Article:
I’m not good with blood, particularly my own.
But the instructions and video link for “how to collect your blood sample” for the post-vaccination antibody test made it all seem rather simple: wash hands in warm water, swab ring finger with alcohol pad, “stimulate blood flow” to finger by hanging hand by side and shaking 15 to 20 seconds, place hand palm side up and firmly press lancet into side of finger, puncturing skin.
The “milking” part I had a little more trouble with — the five circles on the collection card each requiring two healthy drops of blood.
Dr. Elaine Chin, founder of the Innovation Health Group, a Toronto-based executive health clinic, offered to send the National Post a complimentary COVID-19 antibodies self-test kit (value: $395) as part of her promotion for her new book, Welcome Back! How to Reboot Your Physical & Mental Health for a Post-Pandemic World, published by Sutherland House Books whose publisher, Kenneth Whyte, is the founding editor of the Post.
In the U.S., demand is growing for antibody tests as people worry about waning immunity. The makers of the blood spot test Chin is offering her patients have screened more than 7,000 blood samples.
The test, Chin said, can help determine the quantity and quality of antibodies the body has produced against SARS-CoV-2.
More specifically, “What we are able to measure with our instrument is useful antibodies that bind tightly to, and stop the interaction between the receptor binding domain” — the part of the virus that first comes into contact with our cells — “and ACE-2,” the receptor in the lungs and other places in the body that allows the virus entry in and that “create the havoc of it all,” explained Hans Frykman, an assistant professor at the University of British Columbia and medical director of Immusafe Inc, which has created and commercialized the test for doctors and their patients.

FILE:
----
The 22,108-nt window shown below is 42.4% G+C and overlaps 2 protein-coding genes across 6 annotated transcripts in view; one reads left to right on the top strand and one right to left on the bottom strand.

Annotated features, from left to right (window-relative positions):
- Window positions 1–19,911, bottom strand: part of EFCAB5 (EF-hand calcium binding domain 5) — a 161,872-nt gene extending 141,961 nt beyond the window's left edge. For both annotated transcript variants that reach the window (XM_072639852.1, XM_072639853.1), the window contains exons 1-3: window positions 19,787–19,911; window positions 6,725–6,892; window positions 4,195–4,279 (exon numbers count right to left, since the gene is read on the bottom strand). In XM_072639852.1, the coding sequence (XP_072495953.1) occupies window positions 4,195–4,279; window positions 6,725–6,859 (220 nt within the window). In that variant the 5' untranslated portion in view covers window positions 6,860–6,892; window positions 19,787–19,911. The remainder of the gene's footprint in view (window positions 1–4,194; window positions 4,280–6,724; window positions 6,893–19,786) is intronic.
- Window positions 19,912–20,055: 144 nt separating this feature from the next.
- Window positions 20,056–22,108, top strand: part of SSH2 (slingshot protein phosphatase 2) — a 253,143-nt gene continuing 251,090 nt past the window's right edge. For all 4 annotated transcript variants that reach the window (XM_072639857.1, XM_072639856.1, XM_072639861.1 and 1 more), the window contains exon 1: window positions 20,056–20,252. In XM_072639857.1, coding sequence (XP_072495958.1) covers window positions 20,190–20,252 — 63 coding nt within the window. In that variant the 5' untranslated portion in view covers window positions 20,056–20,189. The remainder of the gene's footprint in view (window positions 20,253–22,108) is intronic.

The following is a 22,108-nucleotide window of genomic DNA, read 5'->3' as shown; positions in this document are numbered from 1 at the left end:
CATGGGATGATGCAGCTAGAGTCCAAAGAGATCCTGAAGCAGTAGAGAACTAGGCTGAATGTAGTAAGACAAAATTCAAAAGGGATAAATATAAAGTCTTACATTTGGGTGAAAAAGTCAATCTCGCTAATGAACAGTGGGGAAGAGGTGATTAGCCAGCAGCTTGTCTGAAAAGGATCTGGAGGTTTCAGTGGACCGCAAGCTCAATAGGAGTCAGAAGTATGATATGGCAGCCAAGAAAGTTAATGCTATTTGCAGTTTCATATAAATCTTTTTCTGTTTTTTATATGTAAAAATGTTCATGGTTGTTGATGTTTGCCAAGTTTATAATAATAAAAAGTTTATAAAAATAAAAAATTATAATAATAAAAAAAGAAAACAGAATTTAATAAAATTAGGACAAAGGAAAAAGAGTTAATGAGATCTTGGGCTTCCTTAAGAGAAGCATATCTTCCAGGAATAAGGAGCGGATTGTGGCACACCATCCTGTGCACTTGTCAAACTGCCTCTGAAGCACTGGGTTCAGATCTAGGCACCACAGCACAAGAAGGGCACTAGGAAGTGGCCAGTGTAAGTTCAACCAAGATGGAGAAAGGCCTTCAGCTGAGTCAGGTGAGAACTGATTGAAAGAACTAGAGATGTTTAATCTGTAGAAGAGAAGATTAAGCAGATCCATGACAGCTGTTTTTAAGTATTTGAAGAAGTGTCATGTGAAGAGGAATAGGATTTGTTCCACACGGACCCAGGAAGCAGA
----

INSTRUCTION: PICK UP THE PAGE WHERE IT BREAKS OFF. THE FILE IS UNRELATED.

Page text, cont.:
Toronto-based Vector Health Labs is also offering a commercial antibody test. Vector’s looks whether detectable levels of antibodies are present in the blood — yes or no. “Although it may seem, to some, to not provide enough information, that yes/no, that simple detected/not detected, provides valuable information to the individual,” said Vector’s chief scientific officer Daniel Libertucci.
Frykman’s reports indicate whether the person has low, medium, high or “negative” levels of antibodies, based on the lab’s reference ranges.
But there are lots of caveats: A negative result, the consent form cautioned, doesn’t rule out a previous infection. It also doesn’t mean there was no response from a vaccine. It just may be that the antibodies are no longer detectable, and even then it doesn’t mean immunity is gone. The test doesn’t measure memory B cells that churn out antibodies when the body encounters the infection again. Scientists also still haven’t sorted out how high titers or levels need to be to confer sufficient protection from COVID.
While people might wonder, “Did the vaccine work in me — and is it still working?” the tests, some experts have said, at best offer only a vague idea of someone’s immunity status. Regulators have discouraged their use for “do-it-yourself” immunity check-ins or deciding whether to get boosted, JAMA reported.
“Our position is that when boosters become available to you, in whatever way the province decides to roll out boosters to the masses, you should line up and get it. Period,” said Vector’s Libertucci. “Even if you do have detectable levels of antibody, that is not a reason to refuse the booster.”
Immusafe said its test aims only to be “a guidance to immunity,” and that people with a high blood concentration of antibodies shouldn’t assume there’s no risk of illness, even severe illness, and should continue to follow public health precautions.
“People who do take the test should be conscious that the results might not please them,” Frykman said (my own, five months out from a second shot, were not hugely comforting, but neither were they alarming.) “Lots of people think they’re invincible, and that’s not really the case. We still have to be humble in terms of how immune we are. People need to continue to wear masks and continue to be conscious that the virus is still a real threat.”